There is nothing more exhilarating in offshore sailing than power reaching – the point of sail we dream about that makes the other legs of a tough race worth the pain… High speeds, spray and that visceral thrill we get knowing a boat is being pushed to its limits as the miles are speedily devoured.
A drawback on this point of sail, however, is the heeling and imbalance that can happen when there’s either too much force on the sailplan from the masthead Code 0 (MH0) or even the fractional Code 0 (FR0), resulting in costly sometimes brutal course deviations to hold on to these sails. Yet the speed and power are hard to give up, even with the extra miles covered – while constantly recalculating the VMG trade-offs against a lower heading.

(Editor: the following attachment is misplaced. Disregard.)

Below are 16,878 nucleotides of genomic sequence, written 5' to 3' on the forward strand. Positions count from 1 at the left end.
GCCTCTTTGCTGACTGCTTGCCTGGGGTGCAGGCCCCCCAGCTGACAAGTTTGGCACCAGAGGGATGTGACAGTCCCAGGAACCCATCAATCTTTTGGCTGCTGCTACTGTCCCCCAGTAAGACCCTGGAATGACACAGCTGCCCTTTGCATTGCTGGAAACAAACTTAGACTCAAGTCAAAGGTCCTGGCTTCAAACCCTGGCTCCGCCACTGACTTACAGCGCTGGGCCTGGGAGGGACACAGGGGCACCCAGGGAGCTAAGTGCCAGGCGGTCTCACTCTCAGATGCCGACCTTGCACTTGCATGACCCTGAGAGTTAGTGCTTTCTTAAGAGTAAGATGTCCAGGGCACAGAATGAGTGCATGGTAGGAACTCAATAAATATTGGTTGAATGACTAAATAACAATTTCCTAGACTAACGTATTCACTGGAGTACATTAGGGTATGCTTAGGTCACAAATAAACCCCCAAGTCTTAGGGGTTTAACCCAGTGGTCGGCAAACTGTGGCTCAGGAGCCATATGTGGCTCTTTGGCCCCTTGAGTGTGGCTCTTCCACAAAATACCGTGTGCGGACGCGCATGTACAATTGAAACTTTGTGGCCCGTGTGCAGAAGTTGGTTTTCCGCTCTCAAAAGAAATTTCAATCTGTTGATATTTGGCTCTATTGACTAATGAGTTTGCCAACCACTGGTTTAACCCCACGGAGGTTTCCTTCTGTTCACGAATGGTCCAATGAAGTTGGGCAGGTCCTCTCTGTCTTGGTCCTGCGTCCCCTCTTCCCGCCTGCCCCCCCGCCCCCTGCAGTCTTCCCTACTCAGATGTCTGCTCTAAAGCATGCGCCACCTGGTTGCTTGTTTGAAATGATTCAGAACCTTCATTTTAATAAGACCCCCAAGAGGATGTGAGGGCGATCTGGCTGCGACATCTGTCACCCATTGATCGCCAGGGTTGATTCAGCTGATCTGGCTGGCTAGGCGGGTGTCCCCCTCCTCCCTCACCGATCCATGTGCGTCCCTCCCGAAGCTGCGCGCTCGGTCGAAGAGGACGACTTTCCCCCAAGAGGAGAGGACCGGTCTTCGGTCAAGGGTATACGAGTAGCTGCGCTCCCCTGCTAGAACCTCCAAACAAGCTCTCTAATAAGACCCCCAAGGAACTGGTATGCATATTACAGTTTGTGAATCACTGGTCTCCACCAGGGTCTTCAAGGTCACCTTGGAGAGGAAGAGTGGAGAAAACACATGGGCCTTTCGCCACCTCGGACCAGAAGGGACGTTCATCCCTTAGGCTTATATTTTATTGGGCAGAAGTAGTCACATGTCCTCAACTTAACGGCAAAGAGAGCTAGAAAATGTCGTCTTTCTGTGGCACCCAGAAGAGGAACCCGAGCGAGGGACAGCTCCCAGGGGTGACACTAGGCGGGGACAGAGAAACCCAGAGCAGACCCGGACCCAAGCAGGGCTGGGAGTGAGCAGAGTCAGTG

Often the only way to stay high enough to stay on course is to reduce the power and heeling moment by dousing the larger sails and shifting down to smaller headsails. But then there is a significant loss of power and speed, with more of the mainsail needed to maintain drive force. Using more main means shifting the load balance aft, which in turn results in more helm pressure to stay on track. The more main used, the more weather helm needed, and the greater the rudder angle which creates drag, inhibiting speed further. – Read on.